alexa Human secretory phospholipase A2 mediates decreased plasma levels of HDL cholesterol and apoA-I in response to inflammation in human apoA-I transgenic mice.
Diabetes & Endocrinology

Diabetes & Endocrinology

Journal of Diabetes & Metabolism

Author(s): Tietge UJ, Maugeais C, LundKatz S, Grass D, deBeer FC,

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Abstract OBJECTIVE: Plasma levels of high density lipoprotein (HDL) cholesterol and apolipoprotein (apo)A-I are decreased in inflammatory states. Secretory phospholipase A2 (sPLA2), an acute-phase protein, may play a key role in the pathophysiology of this phenomenon. METHODS AND RESULTS: To investigate the effects of sPLA2 on human-like HDL particles in vivo, we generated transgenic mice overexpressing human apoA-I and human sPLA2 (apoA-I/sPLA2 mice). Compared with apoA-I mice, apoA-I/sPLA2 mice had significantly lower plasma levels of phospholipids, HDL cholesterol, and apoA-I (each P<0.01). HDL from apoA-I/sPLA2 mice was significantly depleted in phospholipids and cholesteryl esters (each P<0.001) but was enriched in protein and triglycerides (each P<0.001). As assessed by gel filtration and nondenaturing gel electrophoresis, sPLA2 overexpression in apoA-I mice resulted in a dramatic shift of the HDL particle size toward smaller particles. Furthermore, virtually all plasma sPLA2 in apoA-I/sPLA2 mice was found in association with the HDL fraction. The acute-phase response was induced in apoA-I/sPLA2 double-transgenic and apoA-I single-transgenic mice by intraperitoneal lipopolysaccharide (LPS) injection. Plasma sPLA2 was significantly increased after LPS injection in apoA-I/sPLA2 mice. Twelve hours after LPS administration, plasma total cholesterol, HDL cholesterol, apoA-I, and phospholipids were unchanged in apoA-I transgenic control mice but had decreased significantly in the apoA-I/sPLA2 mice (-57\%, -62\%, and -54\%, -61\%, respectively; each P<0.001). Both groups of mice had increased plasma levels of serum amyloid A (SAA) in response to LPS. To test the hypothesis that SAA may be an in vivo activator of sPLA2, we specifically overexpressed SAA in apoA-I/sPLA2 mice by means of liver-directed gene transfer. Despite high plasma levels of SAA, plasma lipid and lipoprotein profiles were not different than those in control mice. CONCLUSIONS: These results in a mouse model of human-like HDL indicate that sPLA2 expression significantly influences HDL particle size and composition and demonstrate that an induction of sPLA2 is required for the decrease in plasma HDL cholesterol in response to inflammatory stimuli in mice and that this effect is independent of SAA.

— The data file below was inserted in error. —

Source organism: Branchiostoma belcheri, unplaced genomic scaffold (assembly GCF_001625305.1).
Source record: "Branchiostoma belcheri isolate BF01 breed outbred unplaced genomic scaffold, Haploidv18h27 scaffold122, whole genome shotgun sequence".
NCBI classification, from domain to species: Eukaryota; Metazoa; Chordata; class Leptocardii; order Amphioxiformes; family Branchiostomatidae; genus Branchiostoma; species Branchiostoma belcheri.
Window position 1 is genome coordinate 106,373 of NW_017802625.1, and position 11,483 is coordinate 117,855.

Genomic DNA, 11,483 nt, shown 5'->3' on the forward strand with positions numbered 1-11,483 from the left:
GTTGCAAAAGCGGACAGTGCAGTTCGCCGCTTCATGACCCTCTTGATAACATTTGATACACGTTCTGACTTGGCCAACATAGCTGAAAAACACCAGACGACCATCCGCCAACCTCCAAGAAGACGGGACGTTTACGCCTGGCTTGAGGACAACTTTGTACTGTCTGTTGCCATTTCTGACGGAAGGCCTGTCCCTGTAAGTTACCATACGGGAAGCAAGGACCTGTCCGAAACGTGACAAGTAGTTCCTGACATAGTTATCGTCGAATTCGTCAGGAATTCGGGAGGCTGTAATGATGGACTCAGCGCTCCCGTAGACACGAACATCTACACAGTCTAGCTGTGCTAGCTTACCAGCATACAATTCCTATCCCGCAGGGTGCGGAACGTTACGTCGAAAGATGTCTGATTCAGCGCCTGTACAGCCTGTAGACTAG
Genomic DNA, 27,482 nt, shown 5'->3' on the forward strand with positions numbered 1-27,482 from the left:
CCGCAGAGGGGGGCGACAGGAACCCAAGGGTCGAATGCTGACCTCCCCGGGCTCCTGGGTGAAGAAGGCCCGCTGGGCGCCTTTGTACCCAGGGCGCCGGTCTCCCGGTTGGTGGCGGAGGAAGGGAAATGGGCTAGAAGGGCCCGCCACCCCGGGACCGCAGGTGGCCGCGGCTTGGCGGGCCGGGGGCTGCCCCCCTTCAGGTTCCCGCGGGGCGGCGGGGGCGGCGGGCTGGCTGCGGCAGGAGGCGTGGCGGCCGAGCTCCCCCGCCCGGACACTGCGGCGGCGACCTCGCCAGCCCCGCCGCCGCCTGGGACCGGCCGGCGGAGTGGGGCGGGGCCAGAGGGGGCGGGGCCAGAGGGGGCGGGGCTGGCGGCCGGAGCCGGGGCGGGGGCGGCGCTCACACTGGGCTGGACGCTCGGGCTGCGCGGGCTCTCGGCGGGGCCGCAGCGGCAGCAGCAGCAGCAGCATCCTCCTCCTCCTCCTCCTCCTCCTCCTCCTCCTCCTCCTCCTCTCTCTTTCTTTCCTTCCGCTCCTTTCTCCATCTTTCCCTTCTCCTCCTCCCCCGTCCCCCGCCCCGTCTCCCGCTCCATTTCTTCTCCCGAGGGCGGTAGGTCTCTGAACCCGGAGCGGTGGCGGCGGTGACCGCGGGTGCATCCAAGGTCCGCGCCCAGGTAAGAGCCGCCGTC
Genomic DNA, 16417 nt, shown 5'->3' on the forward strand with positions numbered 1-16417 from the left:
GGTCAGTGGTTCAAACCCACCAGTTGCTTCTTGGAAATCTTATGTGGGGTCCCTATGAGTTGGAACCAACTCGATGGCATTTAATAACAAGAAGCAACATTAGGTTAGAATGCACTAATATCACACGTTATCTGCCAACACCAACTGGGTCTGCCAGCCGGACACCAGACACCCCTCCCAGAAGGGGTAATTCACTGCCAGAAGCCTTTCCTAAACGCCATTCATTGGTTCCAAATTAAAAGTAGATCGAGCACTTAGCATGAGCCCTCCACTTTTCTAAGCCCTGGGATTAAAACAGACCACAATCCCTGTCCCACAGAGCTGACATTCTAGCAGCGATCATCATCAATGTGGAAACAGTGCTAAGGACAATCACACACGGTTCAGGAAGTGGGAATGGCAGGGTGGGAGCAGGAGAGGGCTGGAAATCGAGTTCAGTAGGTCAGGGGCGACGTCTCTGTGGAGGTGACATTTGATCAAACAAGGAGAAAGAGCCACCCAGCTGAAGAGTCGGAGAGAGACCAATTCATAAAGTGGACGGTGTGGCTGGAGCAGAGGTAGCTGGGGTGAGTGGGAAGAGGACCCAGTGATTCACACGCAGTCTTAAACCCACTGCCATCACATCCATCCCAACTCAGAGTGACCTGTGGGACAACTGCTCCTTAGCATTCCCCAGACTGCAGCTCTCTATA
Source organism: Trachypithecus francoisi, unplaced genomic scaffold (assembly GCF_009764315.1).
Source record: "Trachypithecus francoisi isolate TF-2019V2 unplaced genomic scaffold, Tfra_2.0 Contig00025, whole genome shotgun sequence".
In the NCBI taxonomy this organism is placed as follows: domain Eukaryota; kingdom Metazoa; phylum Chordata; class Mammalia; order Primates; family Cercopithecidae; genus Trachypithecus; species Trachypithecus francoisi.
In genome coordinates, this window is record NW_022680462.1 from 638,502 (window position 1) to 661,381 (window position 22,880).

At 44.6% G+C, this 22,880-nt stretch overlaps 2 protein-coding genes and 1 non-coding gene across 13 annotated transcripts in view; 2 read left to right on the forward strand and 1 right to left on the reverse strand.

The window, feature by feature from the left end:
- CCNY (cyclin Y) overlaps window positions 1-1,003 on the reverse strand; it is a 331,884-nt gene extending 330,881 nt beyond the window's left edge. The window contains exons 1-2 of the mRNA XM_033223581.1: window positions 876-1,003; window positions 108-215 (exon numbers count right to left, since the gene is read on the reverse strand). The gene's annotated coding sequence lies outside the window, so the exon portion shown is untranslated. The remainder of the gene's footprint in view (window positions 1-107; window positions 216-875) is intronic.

This article was published in Arterioscler Thromb Vasc Biol and referenced in Journal of Diabetes & Metabolism

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